The Weekly Libertarian Leftist Review 106

Sheldon Richman discusses the question of who supports the troops.

Ramzy Baroud discusses co-existence with apartheid.

Glenn Greenwald discusses the response of journalists to a recent U.S. military attack on an Afghan hospital.

Jacob G. Hornberger discusses the state of freedom in Afghanistan.

Marjorie Cohn discusses the drone papers.

C.J. Polychroniou interviews Noam Chomsky.

Uri Avnery discusses Israeli politics.

Yves Engler discusses the enabling of Netanyahu.

Andrew Levine discusses Netanyahu.

Maya Evans discusses people taking on U.S. imperialism in Japan.

Ann Jones discusses the never ending war in Afghanistan.

Mark Karlin interviews Greg Grandin.

Jamil Khader discusses Palestine and the failure of international humanitarian intervention.

Zaid Jilani discusses the criminalization of students in America.

Hamida Ghafour reviews a book about Afghan history.

Greg Grandin discusses Henry Kissinger.

Veronique de Rugy discusses an instance of crony capitalism.

Who Supports the Troops?

A huge sign outside a local tire store really irritated me a couple of weeks ago. Its large letters blared: “WE SUPPORT THE TROOPS.” I was tempted to get out of the car and demand that the owner tell me what he was actually doing besides displaying the sign, which probably didn’t cost much in money or effort. I suspected that posting the sign was the extent of his “support,” but I restrained myself and kept going.

I wonder if anyone ever asks the owner that question. Probably not. People seem to think that supporting the troops consists simply in displaying signs and bumper stickers, and perhaps suppressing negative thoughts about what those troops — including pilots — are doing in the far-flung locations to which the imperial ruling elite has dispatched them, That’s all you need to do to be a citizen in good standing of the Empire — that and pay your taxes on time. It’s funny because supporting the troops and declaring you support the troops don’t really seem to be the same thing.

I can imagine a conversation:

Troop supporter: I support the troops!
Interlocutor: Okay, let’s see how you support the troops.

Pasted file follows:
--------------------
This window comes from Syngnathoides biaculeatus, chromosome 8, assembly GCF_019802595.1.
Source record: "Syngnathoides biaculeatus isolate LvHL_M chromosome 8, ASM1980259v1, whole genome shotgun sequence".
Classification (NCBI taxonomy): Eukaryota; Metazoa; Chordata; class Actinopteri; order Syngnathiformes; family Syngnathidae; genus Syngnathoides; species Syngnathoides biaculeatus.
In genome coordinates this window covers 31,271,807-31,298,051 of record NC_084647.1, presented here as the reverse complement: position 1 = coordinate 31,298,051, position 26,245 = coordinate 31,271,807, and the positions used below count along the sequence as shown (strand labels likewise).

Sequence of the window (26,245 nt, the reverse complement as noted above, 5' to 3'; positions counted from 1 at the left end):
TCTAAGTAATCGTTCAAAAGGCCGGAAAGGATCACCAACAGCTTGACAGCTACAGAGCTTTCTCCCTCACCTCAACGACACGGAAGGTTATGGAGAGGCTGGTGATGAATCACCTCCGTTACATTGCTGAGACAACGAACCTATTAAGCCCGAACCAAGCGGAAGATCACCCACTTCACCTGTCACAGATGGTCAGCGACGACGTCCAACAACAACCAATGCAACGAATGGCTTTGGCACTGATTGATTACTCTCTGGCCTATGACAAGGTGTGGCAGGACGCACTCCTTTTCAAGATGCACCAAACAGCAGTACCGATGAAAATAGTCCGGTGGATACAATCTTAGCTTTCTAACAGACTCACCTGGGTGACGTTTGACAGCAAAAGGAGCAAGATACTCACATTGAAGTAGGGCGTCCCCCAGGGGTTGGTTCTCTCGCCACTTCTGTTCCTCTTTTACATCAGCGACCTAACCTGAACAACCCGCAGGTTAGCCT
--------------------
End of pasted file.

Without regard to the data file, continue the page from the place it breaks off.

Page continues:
Troop supporter: You just did.
Interlocutor: I just did what?
Troop supporter: You just saw me support the troops.
Interlocutor: No I didn’t. I heard you say you support the troopers.
Troop supporter: That’s right.
Interlocutor: Okay, then. Let’s see how you support the troops.
Troop supporter: You just did!
Interlocutor: No I didn’t. All I saw was you saying you support the troops. I want to see you actually support the troops.
Troop supporter: That’s how I support the troops.
Interlocutor: To support means to assist. How does your empty declaration of support assist the troops?
Troop supporter: Why don’t you support the troops? Don’t you love your country?

What’s strange is that demanding an end to the wars in which the troops are fighting, killing, and dying seems not to count as support. You’d think that the ultimate expression of support would be, “Bring them home now!” But that’s not how typical troop supporters see things. In fact, they think that’s the opposite of support — and even treason. Topsy-turvy.

While I believe their expressions of support are sincere, I also believe they haven’t thought things through. Good intentions aren’t enough. Their expressions in effect are only in support of the regime that moves the troops to dangerous spots on the map like pawns on a chessboard in the ruling elite’s geopolitical games.

I concede that opposing the wars — how many are there today? — is also little more than a declaration not backed by much action and therefore without immediate effect. However, I see a difference. To the extent that declarations of support for the troops reinforce the government’s militarism, it endangers those troops, and those not currently deployed — and that really doesn’t seem much like support. In my book, merely making the troops feel better about what they are doing (if that is indeed the effect) doesn’t count as actual support.

On the other hand, to the extent that antiwar declarations and public activities such as demonstrations change government policy for the better, the troops are that much closer to safety. That, I submit, would be of help to the troops.

So who really supports them: those who merely say they support them while refusing to criticize the militarism that imperils them, or those who vocally oppose militarism while trying to convince families, friends, neighbors, and total strangers to join them in opposition?

At some point during a discussion with an avowed troop supporter, the matter of morale may come up. “I support the troops but not necessarily the wars,” he might say. “We’ve got to keep the troops’ morale up while they are away from home serving our country.”